I studied in my class, that a plane progressive wave cannot be used to represent the wave nature of a particle as it is not square integrable. Also, the phase velocity can get above the value of $c$, the speed of light. A simplistic argument can be- $$v_{phase}=\frac{\omega}{k}=\frac{E}{p}=\frac{mc^2}{mv_{particle}}=\frac{c^2}{v_{particle}}$$ (using de Broglie's formula and Planck's formula) Since $v_{particle}<c$, hence $v_{phase}>c$. Thus we use not a simple wave, but instead a superposition of multiple waves, which represents a wave packet. Wave packets, as far as I know, should have a varying amplitude.

While deriving Schrodinger equation, why don't we treat the amplitude $A$ as variable quantity? Am I missing something?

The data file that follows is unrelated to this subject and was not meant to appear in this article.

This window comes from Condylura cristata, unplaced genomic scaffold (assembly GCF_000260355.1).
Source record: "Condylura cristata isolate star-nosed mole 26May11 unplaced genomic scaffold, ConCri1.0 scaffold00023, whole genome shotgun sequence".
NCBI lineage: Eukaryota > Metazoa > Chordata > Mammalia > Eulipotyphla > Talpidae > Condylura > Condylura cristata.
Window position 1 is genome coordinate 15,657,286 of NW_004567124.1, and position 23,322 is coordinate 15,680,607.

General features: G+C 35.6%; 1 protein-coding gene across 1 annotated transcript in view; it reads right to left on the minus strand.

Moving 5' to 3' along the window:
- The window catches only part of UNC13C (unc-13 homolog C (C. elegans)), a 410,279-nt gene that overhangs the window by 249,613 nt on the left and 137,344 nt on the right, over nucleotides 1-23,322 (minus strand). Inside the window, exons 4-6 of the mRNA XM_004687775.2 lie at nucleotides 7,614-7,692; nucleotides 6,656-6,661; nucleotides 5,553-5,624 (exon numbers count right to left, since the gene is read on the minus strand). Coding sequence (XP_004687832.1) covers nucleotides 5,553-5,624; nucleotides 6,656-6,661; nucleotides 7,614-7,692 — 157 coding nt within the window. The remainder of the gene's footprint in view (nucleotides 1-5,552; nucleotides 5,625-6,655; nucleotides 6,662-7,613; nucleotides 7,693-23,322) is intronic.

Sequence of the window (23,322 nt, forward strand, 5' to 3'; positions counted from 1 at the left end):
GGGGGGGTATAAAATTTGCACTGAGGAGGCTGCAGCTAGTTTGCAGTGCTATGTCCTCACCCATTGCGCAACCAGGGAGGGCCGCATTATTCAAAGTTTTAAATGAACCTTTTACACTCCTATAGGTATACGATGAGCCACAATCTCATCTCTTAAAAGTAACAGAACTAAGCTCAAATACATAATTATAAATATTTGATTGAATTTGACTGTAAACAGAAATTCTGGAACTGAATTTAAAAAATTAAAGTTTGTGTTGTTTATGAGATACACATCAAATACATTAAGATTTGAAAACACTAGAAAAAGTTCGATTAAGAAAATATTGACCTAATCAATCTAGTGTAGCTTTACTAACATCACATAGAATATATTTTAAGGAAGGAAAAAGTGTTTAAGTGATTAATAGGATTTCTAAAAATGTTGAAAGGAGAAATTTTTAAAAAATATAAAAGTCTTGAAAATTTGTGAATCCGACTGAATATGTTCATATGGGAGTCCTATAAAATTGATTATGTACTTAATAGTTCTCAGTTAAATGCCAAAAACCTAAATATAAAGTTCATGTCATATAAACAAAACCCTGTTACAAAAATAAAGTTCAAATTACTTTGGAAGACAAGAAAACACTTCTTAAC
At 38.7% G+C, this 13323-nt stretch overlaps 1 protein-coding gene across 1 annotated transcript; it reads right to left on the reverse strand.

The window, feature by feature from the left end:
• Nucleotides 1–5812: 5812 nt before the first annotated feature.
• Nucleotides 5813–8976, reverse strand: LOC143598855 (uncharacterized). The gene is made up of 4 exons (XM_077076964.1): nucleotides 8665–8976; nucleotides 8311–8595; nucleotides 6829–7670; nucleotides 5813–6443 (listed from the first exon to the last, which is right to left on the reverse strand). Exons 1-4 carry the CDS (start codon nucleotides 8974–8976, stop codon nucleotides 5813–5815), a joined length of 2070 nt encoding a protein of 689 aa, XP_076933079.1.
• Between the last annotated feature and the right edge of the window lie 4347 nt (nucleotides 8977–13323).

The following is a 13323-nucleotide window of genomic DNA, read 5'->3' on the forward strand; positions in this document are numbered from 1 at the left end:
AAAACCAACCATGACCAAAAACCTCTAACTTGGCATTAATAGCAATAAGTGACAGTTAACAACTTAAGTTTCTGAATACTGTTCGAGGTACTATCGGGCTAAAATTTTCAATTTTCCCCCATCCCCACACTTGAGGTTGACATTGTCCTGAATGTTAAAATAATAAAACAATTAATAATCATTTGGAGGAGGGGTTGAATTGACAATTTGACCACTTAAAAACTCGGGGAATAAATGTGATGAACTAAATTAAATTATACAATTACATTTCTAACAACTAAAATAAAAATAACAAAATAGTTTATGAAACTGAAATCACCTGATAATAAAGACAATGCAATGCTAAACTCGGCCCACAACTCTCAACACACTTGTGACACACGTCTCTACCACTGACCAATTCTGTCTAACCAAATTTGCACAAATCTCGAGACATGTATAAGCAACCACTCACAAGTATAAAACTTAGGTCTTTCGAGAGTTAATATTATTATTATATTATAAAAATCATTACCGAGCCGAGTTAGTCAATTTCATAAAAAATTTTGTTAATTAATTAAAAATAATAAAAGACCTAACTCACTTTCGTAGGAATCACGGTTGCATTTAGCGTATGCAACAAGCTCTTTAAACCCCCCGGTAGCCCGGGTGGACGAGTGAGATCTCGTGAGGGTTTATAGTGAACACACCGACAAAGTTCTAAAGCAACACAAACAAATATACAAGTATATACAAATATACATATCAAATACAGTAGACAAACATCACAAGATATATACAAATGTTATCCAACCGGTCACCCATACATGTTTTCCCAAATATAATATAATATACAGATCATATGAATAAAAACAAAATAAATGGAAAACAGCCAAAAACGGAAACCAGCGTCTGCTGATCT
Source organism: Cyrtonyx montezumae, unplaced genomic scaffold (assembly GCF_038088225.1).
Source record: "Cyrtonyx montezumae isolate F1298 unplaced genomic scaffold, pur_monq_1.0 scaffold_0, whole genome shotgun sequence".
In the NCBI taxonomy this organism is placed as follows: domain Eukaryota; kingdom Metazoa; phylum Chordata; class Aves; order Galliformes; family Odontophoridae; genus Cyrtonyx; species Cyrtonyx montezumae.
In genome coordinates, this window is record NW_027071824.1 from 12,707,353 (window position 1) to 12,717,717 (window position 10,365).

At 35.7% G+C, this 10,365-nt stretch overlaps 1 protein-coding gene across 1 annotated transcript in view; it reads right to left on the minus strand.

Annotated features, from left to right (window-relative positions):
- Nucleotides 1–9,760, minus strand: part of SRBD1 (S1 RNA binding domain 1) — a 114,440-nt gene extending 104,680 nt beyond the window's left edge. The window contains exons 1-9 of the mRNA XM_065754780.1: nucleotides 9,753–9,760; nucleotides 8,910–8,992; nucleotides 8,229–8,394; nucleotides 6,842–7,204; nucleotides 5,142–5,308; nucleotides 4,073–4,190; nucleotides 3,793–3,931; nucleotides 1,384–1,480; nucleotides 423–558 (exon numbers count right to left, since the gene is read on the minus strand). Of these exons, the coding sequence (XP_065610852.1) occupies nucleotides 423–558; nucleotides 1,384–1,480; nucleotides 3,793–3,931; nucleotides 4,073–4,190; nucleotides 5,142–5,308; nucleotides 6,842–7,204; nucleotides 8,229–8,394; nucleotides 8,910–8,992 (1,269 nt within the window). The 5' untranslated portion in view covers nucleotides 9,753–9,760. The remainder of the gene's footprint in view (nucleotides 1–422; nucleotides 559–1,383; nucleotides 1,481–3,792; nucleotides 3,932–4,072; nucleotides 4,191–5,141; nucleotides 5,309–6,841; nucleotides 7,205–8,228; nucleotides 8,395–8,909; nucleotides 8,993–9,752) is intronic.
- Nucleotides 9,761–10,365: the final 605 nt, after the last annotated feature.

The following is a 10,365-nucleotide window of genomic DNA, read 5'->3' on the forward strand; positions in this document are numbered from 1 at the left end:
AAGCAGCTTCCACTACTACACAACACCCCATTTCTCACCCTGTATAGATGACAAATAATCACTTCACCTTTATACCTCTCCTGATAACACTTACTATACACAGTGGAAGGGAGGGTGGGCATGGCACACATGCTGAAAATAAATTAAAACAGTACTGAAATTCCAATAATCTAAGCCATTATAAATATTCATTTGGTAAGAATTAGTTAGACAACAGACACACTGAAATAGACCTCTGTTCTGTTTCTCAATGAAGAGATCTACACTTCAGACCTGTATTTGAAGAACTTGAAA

1 Answer 1


A monochromatic wave has a fixed amplitude :

$\psi(x,t) = A ~e^{i(k.x-wt)}$

However, a wave packet (WP) is a combination of monochromatic waves :

$\psi_{WP}(x,t) = \int d\tilde k ~A(k) ~e^{i(k.x-wt)}$.

where $A(k)$ is a complex quantity.

So, $\psi_{WP}(x,t)$ is a complex quantity, which of course, can always be written :

$\psi_{WP}(x,t) = A_{WP}(x,t) e^{i\phi_{WP}(x,t)}$, where $\phi_{WP}(x,t)$ is a real phase, and $A_{WP}(x,t)$ is a real quantity, which is variable.

Now, the Schrodinger equation, is considering the whole wave packet $\psi_{WP}(x,t)$ as a probability amplitude (PA) $\psi_{PA}(x,t)$ (so, it is no more a real wave function).

With the decomposition $\psi_{PA}(x,t) = A_{PA}(x,t) e^{i\phi_{PA}(x,t)}$, the probability to find the particle at position $x$, at time $t$, is then just $|\psi_{PA}(x,t)|^2 = (A_{PA}(x,t))^2$.

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    $\begingroup$ Splitting the wave function into amplitude/phase is also done in the WKB approximation. $\endgroup$ Nov 23, 2013 at 18:42

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